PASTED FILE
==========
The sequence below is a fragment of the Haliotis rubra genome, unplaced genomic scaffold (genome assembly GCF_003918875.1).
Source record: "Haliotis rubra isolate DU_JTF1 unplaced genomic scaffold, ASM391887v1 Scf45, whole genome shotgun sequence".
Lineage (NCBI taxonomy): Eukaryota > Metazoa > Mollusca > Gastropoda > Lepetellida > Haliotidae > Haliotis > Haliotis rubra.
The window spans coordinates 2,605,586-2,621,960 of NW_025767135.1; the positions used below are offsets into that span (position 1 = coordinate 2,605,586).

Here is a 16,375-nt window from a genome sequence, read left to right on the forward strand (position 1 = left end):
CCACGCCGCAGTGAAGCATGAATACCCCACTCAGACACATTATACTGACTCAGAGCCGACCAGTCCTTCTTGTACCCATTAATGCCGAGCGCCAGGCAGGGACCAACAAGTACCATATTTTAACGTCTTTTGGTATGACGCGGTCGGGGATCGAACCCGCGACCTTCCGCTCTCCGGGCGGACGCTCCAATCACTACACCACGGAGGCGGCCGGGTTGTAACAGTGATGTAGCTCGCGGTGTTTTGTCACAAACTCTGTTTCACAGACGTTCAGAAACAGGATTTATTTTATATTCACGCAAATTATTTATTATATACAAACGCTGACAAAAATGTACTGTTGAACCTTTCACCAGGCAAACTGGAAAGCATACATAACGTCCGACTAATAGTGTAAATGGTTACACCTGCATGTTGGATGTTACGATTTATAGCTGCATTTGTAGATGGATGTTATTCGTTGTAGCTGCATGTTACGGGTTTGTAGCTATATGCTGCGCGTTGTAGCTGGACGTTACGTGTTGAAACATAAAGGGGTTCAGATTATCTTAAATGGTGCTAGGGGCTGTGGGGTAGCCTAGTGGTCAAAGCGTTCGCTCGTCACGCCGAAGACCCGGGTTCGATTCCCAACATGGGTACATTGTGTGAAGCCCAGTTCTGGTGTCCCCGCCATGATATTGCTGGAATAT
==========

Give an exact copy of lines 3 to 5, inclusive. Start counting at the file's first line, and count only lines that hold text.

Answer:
Lineage (NCBI taxonomy): Eukaryota > Metazoa > Mollusca > Gastropoda > Lepetellida > Haliotidae > Haliotis > Haliotis rubra.
The window spans coordinates 2,605,586-2,621,960 of NW_025767135.1; the positions used below are offsets into that span (position 1 = coordinate 2,605,586).

Here is a 16,375-nt window from a genome sequence, read left to right on the forward strand (position 1 = left end):